sked about the biggest packaging and raw material trends that will be discussed at the centre, Mr Tuchscherer highlights recyclable monomaterials and films made from recycled materials as top priorities. “Among many discussed trends, the drive towards recyclable monomaterials is at the forefront of discussions, not least here in Germany because of the requirements of the German Packaging Law, as well as intensified use of recycled materials in films and laminates. At the Pack Innovation Centre we test new monofilm solutions and monomaterial laminates, ensuring they meet the growing needs of the packaging market in terms of convenience, quality and protection. We also continue our research on downgauging.” The motto of the Pack Innovation Centre is ‘Innovate’, ‘Educate’ and ‘Validate’. On the ‘Innovate’ side, Coveris works with customers on design, creation and optimization. “The centre offers the possibility to perform feasibility tests on projects even at early stages, to provide engineers and pack scientists with assurance that they are on the right track to finding the best solution,” explains Mr Tuchscherer.

Christopher Tuchscherer | 58 | Packaging Europe

The ‘Validate’ phase includes industrial trials, workshops and training sessions as well as mock-up production. “Our production area is equipped with the latest packaging machinery, including a thermoformer, a tray sealer and form-fill-seal machines. Supported by a laboratory environment and analysis systems, this allows efficient and innovative industrial trials with on-site testing and validation,” Mr Tuchscherer adds. Finally, the ‘Educate’ side of the centre offers expert talks, technical training and the sharing of knowledge about the latest packaging trends, materials and technical innovations. “Coveris’s team of industry experts regularly run training sessions on topics such as the latest packaging and raw material insights or sustainability trends. Bringing in outside experts from across the sector, we share knowledge to inspire and develop the packaging of the future. During the COVID-19 crisis it has not been possible to invite bigger audiences, but we are looking forward to being able to do that once the crisis has subsided,” says Mr Tuchscherer.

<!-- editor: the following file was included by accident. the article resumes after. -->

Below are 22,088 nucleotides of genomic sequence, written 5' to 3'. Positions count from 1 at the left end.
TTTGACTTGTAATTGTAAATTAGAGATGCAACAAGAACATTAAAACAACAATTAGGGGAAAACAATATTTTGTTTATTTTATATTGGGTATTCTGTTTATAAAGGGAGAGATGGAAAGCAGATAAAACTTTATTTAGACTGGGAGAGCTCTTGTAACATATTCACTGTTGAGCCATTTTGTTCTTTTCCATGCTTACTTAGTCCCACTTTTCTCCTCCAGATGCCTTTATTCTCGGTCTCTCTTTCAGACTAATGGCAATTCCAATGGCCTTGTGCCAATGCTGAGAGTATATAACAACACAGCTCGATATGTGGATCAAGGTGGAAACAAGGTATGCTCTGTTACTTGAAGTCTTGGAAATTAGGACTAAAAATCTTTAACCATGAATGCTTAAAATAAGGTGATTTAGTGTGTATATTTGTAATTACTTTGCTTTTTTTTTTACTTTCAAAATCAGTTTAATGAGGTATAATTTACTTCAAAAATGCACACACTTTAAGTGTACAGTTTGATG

Discussing the benefits of flexibles Flexible packaging has enjoyed increased popularity in recent years, and Mr Tuchscherer thinks that this trend is here to stay. “Flexible packaging is still the most effective packaging material due to the superior area to weight ratio, i.e. less material can pack more goods, of polymers in comparison to other materials such as glass, metal or paper, and its properties contribute to fighting food waste. Of course, it is a well-known fact that food waste is a growing issue not only for ethical reasons, but also as a major cause for generating CO2 ‘waste’, i.e. causing unnecessary CO2 that actually need not have been produced.” He also highlights consumer convenience and shelf appeal as a major argument for flexibles. “On top of that, flexible packaging offers greater convenience for end-users, because it allows multiple packaging formats and sizes that fit with their busy lifestyle through features such as see-through windows, carry-on handles, resealable zippers or single-use and multipack formats. On the other hand, it also gives food producers multiple design options that help them stand out on the display.”